I wanted to provide a short follow-up to last Friday’s legislative update.
Before I do, however, I want to offer my most heartfelt appreciation to our local Emergency Operations Center (EOC) team in Kodiak. On Wednesday, I participated in a COVID-19 preparedness visit to Kodiak from Ben Stevens, chief of staff to the governor; Dr. Anne Zink, the state’s chief medical officer; and Dr. Alex Eastman, senior medical officer of operations for the U.S. Department of Homeland Security. The consensus was that Kodiak was far ahead of the curve in its preparations and is well situated to prosecute a salmon season and respond to an outbreak. There is a lot of work left to be done, but I am very encouraged that Kodiak’s preparations are on track.
The Legislative Budget and Audit (LB&A) Committee met on Monday, May 11 and approved $568.6 million in direct municipal assistance, $290 million in grants for Alaska’s small businesses, $50 million in fisheries disaster relief funding, and $51.6 million for statewide aviation and rural airports. There was some interesting discussion during this hearing, which can be accessed archived at: https://bit.ly/2WqDnsZ
Quickly recapping from last week, there was some debate during the past few weeks regarding the fastest method to legally get several critical items, such as the municipal and small business relief, out to Alaskans. Many legislators supported working through the LB&A Committee process to approve the funding, while others maintained that a full vote of the Legislature was required. Normally, I would agree with the latter perspective, but there haven’t been enough members in both bodies supportive of returning to Juneau to make it a reality.
Gridlock or lengthy debate were not options. Businesses and communities need relief now, and the only available avenue to fulfill the Legislature’s responsibility of appropriation was to work through the LB&A Committee process.
As I write this, it is Thursday morning. Unfortunately, a lawsuit was filed against the state by a Juneau resident on Wednesday seeking an injunction on the funding. A judge has yet to be assigned to the case.
I remain an advocate of returning to Juneau as necessary to continue to respond to this crisis and ratify the actions of the LB&A Committee.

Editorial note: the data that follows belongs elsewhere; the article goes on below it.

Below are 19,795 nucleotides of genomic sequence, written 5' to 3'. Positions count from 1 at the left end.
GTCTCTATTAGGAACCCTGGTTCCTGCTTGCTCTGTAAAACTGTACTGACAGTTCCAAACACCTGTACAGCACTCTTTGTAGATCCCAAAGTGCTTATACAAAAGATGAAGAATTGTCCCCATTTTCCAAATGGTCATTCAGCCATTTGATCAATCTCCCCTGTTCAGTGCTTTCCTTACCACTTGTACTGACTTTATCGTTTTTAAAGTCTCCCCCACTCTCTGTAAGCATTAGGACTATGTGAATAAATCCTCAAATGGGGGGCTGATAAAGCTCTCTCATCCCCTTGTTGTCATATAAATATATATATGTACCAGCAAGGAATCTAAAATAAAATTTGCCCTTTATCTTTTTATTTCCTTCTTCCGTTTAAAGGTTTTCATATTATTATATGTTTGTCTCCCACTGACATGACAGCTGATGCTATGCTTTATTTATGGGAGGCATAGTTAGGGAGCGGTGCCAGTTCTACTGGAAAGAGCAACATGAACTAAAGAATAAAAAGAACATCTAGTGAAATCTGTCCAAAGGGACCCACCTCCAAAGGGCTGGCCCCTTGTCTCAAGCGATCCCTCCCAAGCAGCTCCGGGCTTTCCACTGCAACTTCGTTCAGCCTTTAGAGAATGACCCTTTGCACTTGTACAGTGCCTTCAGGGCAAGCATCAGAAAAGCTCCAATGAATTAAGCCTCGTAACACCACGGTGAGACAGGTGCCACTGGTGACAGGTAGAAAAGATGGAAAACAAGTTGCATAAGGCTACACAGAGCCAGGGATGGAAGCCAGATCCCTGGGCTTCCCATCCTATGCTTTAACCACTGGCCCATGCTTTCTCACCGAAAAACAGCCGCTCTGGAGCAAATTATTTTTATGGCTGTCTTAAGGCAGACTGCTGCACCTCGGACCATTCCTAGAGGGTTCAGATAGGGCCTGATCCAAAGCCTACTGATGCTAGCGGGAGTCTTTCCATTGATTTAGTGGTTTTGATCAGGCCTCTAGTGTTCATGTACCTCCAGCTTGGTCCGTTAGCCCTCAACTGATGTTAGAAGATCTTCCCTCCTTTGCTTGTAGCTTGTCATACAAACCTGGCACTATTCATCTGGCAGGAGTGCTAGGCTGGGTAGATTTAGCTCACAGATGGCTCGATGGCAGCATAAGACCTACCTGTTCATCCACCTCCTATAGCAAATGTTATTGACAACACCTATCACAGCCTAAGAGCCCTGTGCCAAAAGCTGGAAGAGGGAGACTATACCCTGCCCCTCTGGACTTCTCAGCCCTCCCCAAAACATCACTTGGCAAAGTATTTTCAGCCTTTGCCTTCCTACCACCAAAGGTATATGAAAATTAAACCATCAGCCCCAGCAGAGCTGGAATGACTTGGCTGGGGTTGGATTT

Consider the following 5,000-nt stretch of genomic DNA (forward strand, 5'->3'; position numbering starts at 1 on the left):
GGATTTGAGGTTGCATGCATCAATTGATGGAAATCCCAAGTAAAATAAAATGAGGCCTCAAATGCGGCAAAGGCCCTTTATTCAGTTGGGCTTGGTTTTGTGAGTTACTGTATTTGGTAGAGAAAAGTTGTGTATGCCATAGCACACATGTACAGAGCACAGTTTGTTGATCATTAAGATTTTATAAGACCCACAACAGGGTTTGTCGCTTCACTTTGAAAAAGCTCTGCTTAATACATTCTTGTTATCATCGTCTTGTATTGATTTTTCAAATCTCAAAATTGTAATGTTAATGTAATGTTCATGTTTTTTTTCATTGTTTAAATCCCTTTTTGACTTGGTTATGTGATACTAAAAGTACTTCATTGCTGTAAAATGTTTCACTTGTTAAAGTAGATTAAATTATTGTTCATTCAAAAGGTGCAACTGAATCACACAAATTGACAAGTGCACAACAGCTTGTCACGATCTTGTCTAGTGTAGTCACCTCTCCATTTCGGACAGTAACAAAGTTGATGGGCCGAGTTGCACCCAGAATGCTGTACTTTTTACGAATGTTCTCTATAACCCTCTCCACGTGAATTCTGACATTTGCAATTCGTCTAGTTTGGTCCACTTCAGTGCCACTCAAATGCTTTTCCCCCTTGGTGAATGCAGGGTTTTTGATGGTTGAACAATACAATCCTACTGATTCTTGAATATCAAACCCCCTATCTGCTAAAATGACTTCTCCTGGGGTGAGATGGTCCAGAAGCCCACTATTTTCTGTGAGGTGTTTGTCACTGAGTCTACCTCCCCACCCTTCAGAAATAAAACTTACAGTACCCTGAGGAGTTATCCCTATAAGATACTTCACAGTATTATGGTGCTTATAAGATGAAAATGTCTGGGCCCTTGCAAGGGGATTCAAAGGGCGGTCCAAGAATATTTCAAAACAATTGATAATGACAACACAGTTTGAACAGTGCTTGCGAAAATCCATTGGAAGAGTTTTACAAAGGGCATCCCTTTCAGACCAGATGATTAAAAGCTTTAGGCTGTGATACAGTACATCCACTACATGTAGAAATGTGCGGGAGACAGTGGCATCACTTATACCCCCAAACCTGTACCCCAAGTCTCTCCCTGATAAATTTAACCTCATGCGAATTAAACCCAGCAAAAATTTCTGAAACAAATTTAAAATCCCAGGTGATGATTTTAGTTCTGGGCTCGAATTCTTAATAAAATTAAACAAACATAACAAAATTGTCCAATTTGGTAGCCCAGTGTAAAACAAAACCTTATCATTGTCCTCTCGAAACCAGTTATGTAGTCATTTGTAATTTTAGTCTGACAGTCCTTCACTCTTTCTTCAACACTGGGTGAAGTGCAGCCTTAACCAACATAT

I don’t have enough information to comment further at this time. This situation is developing rapidly, and I will be sure to update you as soon as I know more.
As mentioned above, $290 million was appropriated by LB&A for “grants” to Alaska’s small businesses. The governor originally proposed the $290 million as loans that must be repaid rather than grants, and I was pleased that the Legislature was able to make that change. Currently, these grants are targeted at small businesses (under 50 employees) that did not receive a PPP loan. There was a request during the LB&A Committee hearing for the Administration to take a closer look and nuance that approach as some businesses that received PPP loans were not able to utilize them fully. The grants, which will be administered by the Department of Commerce, Community and Economic Development, should assist about 10,000 small businesses.
Court action notwithstanding, guidance on how, when and where to apply for these grants is expected to be forthcoming very soon from the administration. I will update you once I know more, but please reach out to me at Rep. Louise.Stutes@akleg.gov with any questions.
Although LB&A passed $100 million in receipt authority for fisheries disaster relief, only $50 million was appropriated to Alaska by NOAA. When last I checked in with you, the Governor’s Office, our congressional delegation and I were lobbying NOAA to appropriate this funding directly to the various states for distribution rather than having it go through the Pacific States Marine Fisheries Commission (PSMFC).
NOAA was stubborn on this issue, but we were able to get halfway there. Although the overall grant will be administered by PSMFC, each state will have the option to process its own applications if it so chooses. PSMFC will still be involved to some extent, but it is my understanding that the state can essentially take control. I am reaching out to NOAA to get a better understanding of this process and where boundaries lie in relation to Alaska’s authority. In the meantime, I met with Ben Stevens and Commissioner Vincent-Lang who both assured me that the state will take as much control as is allowable in this process.
ADF&G hasn’t begun formulating a spend plan yet, but I know Kodiak has some strong thoughts on this issue. Matt Gruening in my office is tracking this issue closely. Please reach out to him at 907-465-3271 or firstname.lastname@example.org and he will be happy to forward your concerns and suggestions to ADF&G and/or connect you with the department. This process needs to allow for a lot of upfront-stakeholder input in order to avoid the pitfalls of the 2016 pink salmon disaster relief. I will be sure to update you as soon as I have more details on the specifics and timelines.
As a reminder, please contact me if you are experiencing issues with unemployment insurance benefits or your SBA loan.
My staff and I are here as a resource for you. Please do not hesitate to reach out to me with your thoughts, concerns, or suggestions on any topic that is important to you and your family.